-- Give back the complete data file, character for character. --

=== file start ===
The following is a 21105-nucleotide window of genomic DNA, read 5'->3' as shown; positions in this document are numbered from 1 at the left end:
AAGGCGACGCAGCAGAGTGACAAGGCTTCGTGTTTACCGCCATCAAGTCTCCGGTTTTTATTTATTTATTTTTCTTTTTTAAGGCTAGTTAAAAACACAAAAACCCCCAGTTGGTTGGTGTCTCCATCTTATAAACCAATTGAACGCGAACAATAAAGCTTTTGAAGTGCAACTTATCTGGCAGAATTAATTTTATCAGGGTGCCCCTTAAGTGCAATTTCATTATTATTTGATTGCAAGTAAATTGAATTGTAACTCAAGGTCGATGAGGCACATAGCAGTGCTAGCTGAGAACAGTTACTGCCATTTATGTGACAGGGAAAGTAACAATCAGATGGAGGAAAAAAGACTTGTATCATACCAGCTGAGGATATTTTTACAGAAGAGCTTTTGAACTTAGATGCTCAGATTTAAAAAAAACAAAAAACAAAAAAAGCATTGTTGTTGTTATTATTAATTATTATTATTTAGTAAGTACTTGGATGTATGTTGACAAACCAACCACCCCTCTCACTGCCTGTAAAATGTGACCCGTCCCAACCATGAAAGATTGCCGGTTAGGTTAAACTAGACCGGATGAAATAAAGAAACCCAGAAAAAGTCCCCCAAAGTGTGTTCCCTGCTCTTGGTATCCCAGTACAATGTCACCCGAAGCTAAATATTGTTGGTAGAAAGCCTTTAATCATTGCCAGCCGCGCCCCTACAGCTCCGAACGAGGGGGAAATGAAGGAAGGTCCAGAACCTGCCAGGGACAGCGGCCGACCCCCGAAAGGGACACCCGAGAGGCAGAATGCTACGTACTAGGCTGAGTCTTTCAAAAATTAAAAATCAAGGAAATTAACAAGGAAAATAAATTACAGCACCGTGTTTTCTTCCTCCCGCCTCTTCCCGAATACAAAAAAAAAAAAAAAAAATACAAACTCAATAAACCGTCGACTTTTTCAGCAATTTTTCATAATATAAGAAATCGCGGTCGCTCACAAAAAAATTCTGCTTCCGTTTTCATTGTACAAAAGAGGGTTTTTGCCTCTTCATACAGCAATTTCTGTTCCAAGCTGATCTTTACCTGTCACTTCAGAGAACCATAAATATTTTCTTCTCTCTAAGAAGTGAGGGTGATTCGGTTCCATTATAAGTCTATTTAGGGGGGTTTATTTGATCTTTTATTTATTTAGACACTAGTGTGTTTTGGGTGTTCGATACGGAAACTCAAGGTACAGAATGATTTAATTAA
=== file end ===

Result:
The following is a 21105-nucleotide window of genomic DNA, read 5'->3' as shown; positions in this document are numbered from 1 at the left end:
AAGGCGACGCAGCAGAGTGACAAGGCTTCGTGTTTACCGCCATCAAGTCTCCGGTTTTTATTTATTTATTTTTCTTTTTTAAGGCTAGTTAAAAACACAAAAACCCCCAGTTGGTTGGTGTCTCCATCTTATAAACCAATTGAACGCGAACAATAAAGCTTTTGAAGTGCAACTTATCTGGCAGAATTAATTTTATCAGGGTGCCCCTTAAGTGCAATTTCATTATTATTTGATTGCAAGTAAATTGAATTGTAACTCAAGGTCGATGAGGCACATAGCAGTGCTAGCTGAGAACAGTTACTGCCATTTATGTGACAGGGAAAGTAACAATCAGATGGAGGAAAAAAGACTTGTATCATACCAGCTGAGGATATTTTTACAGAAGAGCTTTTGAACTTAGATGCTCAGATTTAAAAAAAACAAAAAACAAAAAAAGCATTGTTGTTGTTATTATTAATTATTATTATTTAGTAAGTACTTGGATGTATGTTGACAAACCAACCACCCCTCTCACTGCCTGTAAAATGTGACCCGTCCCAACCATGAAAGATTGCCGGTTAGGTTAAACTAGACCGGATGAAATAAAGAAACCCAGAAAAAGTCCCCCAAAGTGTGTTCCCTGCTCTTGGTATCCCAGTACAATGTCACCCGAAGCTAAATATTGTTGGTAGAAAGCCTTTAATCATTGCCAGCCGCGCCCCTACAGCTCCGAACGAGGGGGAAATGAAGGAAGGTCCAGAACCTGCCAGGGACAGCGGCCGACCCCCGAAAGGGACACCCGAGAGGCAGAATGCTACGTACTAGGCTGAGTCTTTCAAAAATTAAAAATCAAGGAAATTAACAAGGAAAATAAATTACAGCACCGTGTTTTCTTCCTCCCGCCTCTTCCCGAATACAAAAAAAAAAAAAAAAAATACAAACTCAATAAACCGTCGACTTTTTCAGCAATTTTTCATAATATAAGAAATCGCGGTCGCTCACAAAAAAATTCTGCTTCCGTTTTCATTGTACAAAAGAGGGTTTTTGCCTCTTCATACAGCAATTTCTGTTCCAAGCTGATCTTTACCTGTCACTTCAGAGAACCATAAATATTTTCTTCTCTCTAAGAAGTGAGGGTGATTCGGTTCCATTATAAGTCTATTTAGGGGGGTTTATTTGATCTTTTATTTATTTAGACACTAGTGTGTTTTGGGTGTTCGATACGGAAACTCAAGGTACAGAATGATTTAATTAA